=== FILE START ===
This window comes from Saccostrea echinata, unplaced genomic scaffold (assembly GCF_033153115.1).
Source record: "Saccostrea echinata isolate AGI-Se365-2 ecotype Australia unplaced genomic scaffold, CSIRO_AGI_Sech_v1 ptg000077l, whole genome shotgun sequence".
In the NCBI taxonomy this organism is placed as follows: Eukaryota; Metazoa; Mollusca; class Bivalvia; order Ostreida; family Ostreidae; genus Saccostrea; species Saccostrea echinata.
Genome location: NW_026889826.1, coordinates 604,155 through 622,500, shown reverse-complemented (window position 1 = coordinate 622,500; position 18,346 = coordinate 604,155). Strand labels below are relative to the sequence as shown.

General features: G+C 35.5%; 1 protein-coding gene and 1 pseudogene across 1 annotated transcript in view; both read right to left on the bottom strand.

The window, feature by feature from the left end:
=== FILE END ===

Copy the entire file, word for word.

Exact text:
This window comes from Saccostrea echinata, unplaced genomic scaffold (assembly GCF_033153115.1).
Source record: "Saccostrea echinata isolate AGI-Se365-2 ecotype Australia unplaced genomic scaffold, CSIRO_AGI_Sech_v1 ptg000077l, whole genome shotgun sequence".
In the NCBI taxonomy this organism is placed as follows: Eukaryota; Metazoa; Mollusca; class Bivalvia; order Ostreida; family Ostreidae; genus Saccostrea; species Saccostrea echinata.
Genome location: NW_026889826.1, coordinates 604,155 through 622,500, shown reverse-complemented (window position 1 = coordinate 622,500; position 18,346 = coordinate 604,155). Strand labels below are relative to the sequence as shown.

General features: G+C 35.5%; 1 protein-coding gene and 1 pseudogene across 1 annotated transcript in view; both read right to left on the bottom strand.

The window, feature by feature from the left end: